Advanced Use of CMX at the Internet of Things World Forum in Barcelona
The inaugural IoT World Forum closed today in Barcelona with the overall sentiment being that it was a resounding success.
One of the key messages that emerged was the need for everyone to work together and for the customer solutions of the future to be drive by business outcomes or capabilities, rather than by what it takes to deliver them or the underlying components or technologies. Increasingly business leaders are making their purchasing decisions by prioritizing business value and business relevance.
Cisco’s Connected Mobile Experiences was highlighted at the World Forum and is seen as one of the key pieces of the overall IoT jigsaw.
Some very interesting use cases for CMX and its capabilities were showcased this week. In a previous post I spoke about the Smart City Tour and how CMX is used in an innovative manner within the city and how brands can take advantage of CMX to engage their customers in creative ways. In another post I spoke about how CMX was used within the IoT venue and the analytics that were available for all to see on the event jumbotron.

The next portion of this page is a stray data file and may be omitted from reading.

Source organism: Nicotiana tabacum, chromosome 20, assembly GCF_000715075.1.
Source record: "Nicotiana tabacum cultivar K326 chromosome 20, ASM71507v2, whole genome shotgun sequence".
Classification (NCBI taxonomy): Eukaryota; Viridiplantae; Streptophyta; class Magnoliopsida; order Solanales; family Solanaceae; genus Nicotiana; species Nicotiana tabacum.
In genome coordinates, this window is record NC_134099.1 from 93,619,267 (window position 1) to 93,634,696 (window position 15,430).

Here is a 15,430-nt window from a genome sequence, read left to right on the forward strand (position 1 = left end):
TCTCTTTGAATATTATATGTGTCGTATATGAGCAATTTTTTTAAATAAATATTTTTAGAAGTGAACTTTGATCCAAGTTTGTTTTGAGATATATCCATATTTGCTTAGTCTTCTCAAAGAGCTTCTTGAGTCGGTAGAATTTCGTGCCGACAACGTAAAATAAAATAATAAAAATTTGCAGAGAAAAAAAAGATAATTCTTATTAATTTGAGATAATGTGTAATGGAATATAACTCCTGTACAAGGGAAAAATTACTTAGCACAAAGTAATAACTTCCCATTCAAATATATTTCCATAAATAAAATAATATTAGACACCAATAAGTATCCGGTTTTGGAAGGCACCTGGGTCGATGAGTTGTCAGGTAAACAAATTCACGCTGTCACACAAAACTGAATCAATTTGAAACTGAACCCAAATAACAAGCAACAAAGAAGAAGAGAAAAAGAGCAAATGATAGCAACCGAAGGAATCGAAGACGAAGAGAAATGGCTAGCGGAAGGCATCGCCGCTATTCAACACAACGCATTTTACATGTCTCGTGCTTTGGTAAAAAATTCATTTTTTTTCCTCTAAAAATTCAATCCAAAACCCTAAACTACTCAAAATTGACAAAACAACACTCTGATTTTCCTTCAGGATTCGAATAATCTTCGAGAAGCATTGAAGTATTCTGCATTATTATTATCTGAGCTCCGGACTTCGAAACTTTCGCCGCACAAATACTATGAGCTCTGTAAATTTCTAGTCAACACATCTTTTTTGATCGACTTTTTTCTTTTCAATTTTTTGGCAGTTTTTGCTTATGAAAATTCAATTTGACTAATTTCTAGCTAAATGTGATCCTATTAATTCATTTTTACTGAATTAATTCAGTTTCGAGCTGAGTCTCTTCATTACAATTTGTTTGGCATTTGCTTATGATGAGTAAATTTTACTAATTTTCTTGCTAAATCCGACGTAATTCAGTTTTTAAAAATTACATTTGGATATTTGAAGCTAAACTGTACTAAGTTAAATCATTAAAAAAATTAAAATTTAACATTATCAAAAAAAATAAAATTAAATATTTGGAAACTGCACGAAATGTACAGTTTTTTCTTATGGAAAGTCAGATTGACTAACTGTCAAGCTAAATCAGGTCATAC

There are a few more (yes, even more–with CMX, the possibilities of deployment are endless) ways that we wove CMX into the IoT experience that’d I’d like to share with you in my final IoT World Forum string of posts.
One of these was using CMX within the City of Barcelona as a key dashboard of information for the municipal authorities. Here is a view of the Born area part of the old Gothic section of the city and a major tourist destination in the city. We can see here that over 6600 devices where detected with an average dwell time of 8 minutes.
Another use of CMX and the underlying location based technology is part of a Smart Sensor deployment within Barcelona. Within the City there is a pilot scheme where sensors are deployed both in fixed locations across the city as well as in a mobile capacity where certain individuals wear a small sensor unit as they move through the city. The mobile sensors are located using WiFi triangulation provided by Cisco’s Mobility Services Engine.
An app and dashboard has been created for the city that updates sensor information and their location every 20 seconds and uses a complex verification algorithm to continuously calibrate the sensors based upon their location and the location of adjacent sensors.
I hope you can see that there are some really exciting and emerging usages of the location-based services, especially when it comes to the promise of CMX delivering on that potential. It’s great to see our solution starting to play a key enabling role in the future of Smart Cities.
For more information on CMX visit: www.cisco.com/go/cmx.